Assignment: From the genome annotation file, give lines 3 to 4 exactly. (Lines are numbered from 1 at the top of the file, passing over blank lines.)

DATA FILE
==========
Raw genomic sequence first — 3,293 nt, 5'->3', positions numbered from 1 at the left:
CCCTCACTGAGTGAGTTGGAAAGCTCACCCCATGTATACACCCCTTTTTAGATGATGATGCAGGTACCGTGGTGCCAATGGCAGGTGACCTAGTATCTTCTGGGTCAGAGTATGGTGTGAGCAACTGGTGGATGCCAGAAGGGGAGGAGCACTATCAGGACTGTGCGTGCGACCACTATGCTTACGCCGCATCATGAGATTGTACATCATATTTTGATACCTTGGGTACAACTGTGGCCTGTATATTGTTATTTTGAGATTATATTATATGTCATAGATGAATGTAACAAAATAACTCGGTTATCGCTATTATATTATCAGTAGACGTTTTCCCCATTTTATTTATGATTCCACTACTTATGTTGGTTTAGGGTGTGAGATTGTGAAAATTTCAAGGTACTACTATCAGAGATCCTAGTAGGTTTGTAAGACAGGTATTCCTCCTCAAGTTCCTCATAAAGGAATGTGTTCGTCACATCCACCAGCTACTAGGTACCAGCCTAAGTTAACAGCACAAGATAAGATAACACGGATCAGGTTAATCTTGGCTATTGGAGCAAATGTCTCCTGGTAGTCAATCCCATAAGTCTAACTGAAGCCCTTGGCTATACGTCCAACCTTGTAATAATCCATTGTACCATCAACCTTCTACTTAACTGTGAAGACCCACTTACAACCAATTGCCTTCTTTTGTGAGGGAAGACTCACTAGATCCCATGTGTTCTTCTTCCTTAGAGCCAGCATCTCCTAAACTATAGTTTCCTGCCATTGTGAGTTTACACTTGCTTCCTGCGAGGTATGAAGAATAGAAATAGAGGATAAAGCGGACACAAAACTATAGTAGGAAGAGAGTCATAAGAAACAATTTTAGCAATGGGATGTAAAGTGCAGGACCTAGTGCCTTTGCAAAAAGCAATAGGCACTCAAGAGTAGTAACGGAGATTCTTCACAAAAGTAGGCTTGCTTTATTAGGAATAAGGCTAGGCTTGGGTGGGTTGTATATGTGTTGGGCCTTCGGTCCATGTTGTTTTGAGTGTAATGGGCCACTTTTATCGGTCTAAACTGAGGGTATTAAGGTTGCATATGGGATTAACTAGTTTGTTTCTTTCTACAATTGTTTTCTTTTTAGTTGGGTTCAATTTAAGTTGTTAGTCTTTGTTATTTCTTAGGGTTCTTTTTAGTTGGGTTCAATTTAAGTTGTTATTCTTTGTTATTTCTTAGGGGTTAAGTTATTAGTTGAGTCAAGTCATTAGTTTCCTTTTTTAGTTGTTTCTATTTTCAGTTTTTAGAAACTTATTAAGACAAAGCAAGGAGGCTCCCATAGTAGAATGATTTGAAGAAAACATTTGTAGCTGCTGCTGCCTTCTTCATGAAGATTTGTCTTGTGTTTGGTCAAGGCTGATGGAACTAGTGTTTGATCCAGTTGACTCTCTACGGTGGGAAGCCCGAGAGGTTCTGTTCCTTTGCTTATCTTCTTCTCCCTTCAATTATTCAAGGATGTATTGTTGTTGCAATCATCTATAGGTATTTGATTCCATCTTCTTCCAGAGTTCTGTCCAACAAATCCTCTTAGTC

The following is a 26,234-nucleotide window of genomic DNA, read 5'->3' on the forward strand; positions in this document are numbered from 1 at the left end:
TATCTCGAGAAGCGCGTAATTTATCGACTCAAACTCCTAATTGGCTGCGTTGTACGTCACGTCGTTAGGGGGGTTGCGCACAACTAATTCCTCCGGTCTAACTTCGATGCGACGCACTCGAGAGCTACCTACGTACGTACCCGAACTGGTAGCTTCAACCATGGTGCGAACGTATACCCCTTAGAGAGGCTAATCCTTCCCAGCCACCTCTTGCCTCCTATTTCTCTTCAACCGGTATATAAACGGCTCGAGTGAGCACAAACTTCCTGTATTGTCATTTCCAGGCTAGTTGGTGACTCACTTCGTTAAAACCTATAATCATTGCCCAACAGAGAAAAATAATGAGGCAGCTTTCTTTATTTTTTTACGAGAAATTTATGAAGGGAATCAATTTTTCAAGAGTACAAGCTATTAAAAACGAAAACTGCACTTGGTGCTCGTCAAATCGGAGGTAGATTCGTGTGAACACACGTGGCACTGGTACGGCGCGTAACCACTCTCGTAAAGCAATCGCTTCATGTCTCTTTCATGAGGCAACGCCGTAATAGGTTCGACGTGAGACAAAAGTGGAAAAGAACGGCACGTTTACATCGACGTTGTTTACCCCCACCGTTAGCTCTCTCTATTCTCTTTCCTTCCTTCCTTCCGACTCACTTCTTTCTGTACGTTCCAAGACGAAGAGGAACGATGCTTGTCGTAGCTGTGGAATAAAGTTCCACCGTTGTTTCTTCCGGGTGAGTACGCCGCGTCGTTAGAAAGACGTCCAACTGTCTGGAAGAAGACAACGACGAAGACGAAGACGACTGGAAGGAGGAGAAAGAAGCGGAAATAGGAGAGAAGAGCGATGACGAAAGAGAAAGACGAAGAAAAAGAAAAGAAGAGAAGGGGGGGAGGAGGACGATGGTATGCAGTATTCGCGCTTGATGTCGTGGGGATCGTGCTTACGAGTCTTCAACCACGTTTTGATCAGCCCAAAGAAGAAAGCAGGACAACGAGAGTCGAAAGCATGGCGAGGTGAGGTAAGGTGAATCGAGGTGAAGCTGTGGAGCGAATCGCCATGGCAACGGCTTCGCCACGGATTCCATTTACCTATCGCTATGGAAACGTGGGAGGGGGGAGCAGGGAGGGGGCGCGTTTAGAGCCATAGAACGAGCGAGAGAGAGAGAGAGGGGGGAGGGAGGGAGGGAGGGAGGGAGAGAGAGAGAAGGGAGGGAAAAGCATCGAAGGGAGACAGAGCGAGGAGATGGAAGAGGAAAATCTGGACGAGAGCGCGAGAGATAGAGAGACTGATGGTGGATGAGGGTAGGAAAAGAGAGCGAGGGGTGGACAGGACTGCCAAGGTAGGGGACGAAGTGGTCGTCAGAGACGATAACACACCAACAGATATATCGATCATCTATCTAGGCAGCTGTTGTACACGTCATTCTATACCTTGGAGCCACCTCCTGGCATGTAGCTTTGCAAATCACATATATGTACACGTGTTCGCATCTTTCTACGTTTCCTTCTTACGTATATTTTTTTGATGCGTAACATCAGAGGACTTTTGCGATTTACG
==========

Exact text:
The following is a 26,234-nucleotide window of genomic DNA, read 5'->3' on the forward strand; positions in this document are numbered from 1 at the left end:
TATCTCGAGAAGCGCGTAATTTATCGACTCAAACTCCTAATTGGCTGCGTTGTACGTCACGTCGTTAGGGGGGTTGCGCACAACTAATTCCTCCGGTCTAACTTCGATGCGACGCACTCGAGAGCTACCTACGTACGTACCCGAACTGGTAGCTTCAACCATGGTGCGAACGTATACCCCTTAGAGAGGCTAATCCTTCCCAGCCACCTCTTGCCTCCTATTTCTCTTCAACCGGTATATAAACGGCTCGAGTGAGCACAAACTTCCTGTATTGTCATTTCCAGGCTAGTTGGTGACTCACTTCGTTAAAACCTATAATCATTGCCCAACAGAGAAAAATAATGAGGCAGCTTTCTTTATTTTTTTACGAGAAATTTATGAAGGGAATCAATTTTTCAAGAGTACAAGCTATTAAAAACGAAAACTGCACTTGGTGCTCGTCAAATCGGAGGTAGATTCGTGTGAACACACGTGGCACTGGTACGGCGCGTAACCACTCTCGTAAAGCAATCGCTTCATGTCTCTTTCATGAGGCAACGCCGTAATAGGTTCGACGTGAGACAAAAGTGGAAAAGAACGGCACGTTTACATCGACGTTGTTTACCCCCACCGTTAGCTCTCTCTATTCTCTTTCCTTCCTTCCTTCCGACTCACTTCTTTCTGTACGTTCCAAGACGAAGAGGAACGATGCTTGTCGTAGCTGTGGAATAAAGTTCCACCGTTGTTTCTTCCGGGTGAGTACGCCGCGTCGTTAGAAAGACGTCCAACTGTCTGGAAGAAGACAACGACGAAGACGAAGACGACTGGAAGGAGGAGAAAGAAGCGGAAATAGGAGAGAAGAGCGATGACGAAAGAGAAAGACGAAGAAAAAGAAAAGAAGAGAAGGGGGGGAGGAGGACGATGGTATGCAGTATTCGCGCTTGATGTCGTGGGGATCGTGCTTACGAGTCTTCAACCACGTTTTGATCAGCCCAAAGAAGAAAGCAGGACAACGAGAGTCGAAAGCATGGCGAGGTGAGGTAAGGTGAATCGAGGTGAAGCTGTGGAGCGAATCGCCATGGCAACGGCTTCGCCACGGATTCCATTTACCTATCGCTATGGAAACGTGGGAGGGGGGAGCAGGGAGGGGGCGCGTTTAGAGCCATAGAACGAGCGAGAGAGAGAGAGAGGGGGGAGGGAGGGAGGGAGGGAGGGAGAGAGAGAGAAGGGAGGGAAAAGCATCGAAGGGAGACAGAGCGAGGAGATGGAAGAGGAAAATCTGGACGAGAGCGCGAGAGATAGAGAGACTGATGGTGGATGAGGGTAGGAAAAGAGAGCGAGGGGTGGACAGGACTGCCAAGGTAGGGGACGAAGTGGTCGTCAGAGACGATAACACACCAACAGATATATCGATCATCTATCTAGGCAGCTGTTGTACACGTCATTCTATACCTTGGAGCCACCTCCTGGCATGTAGCTTTGCAAATCACATATATGTACACGTGTTCGCATCTTTCTACGTTTCCTTCTTACGTATATTTTTTTGATGCGTAACATCAGAGGACTTTTGCGATTTACG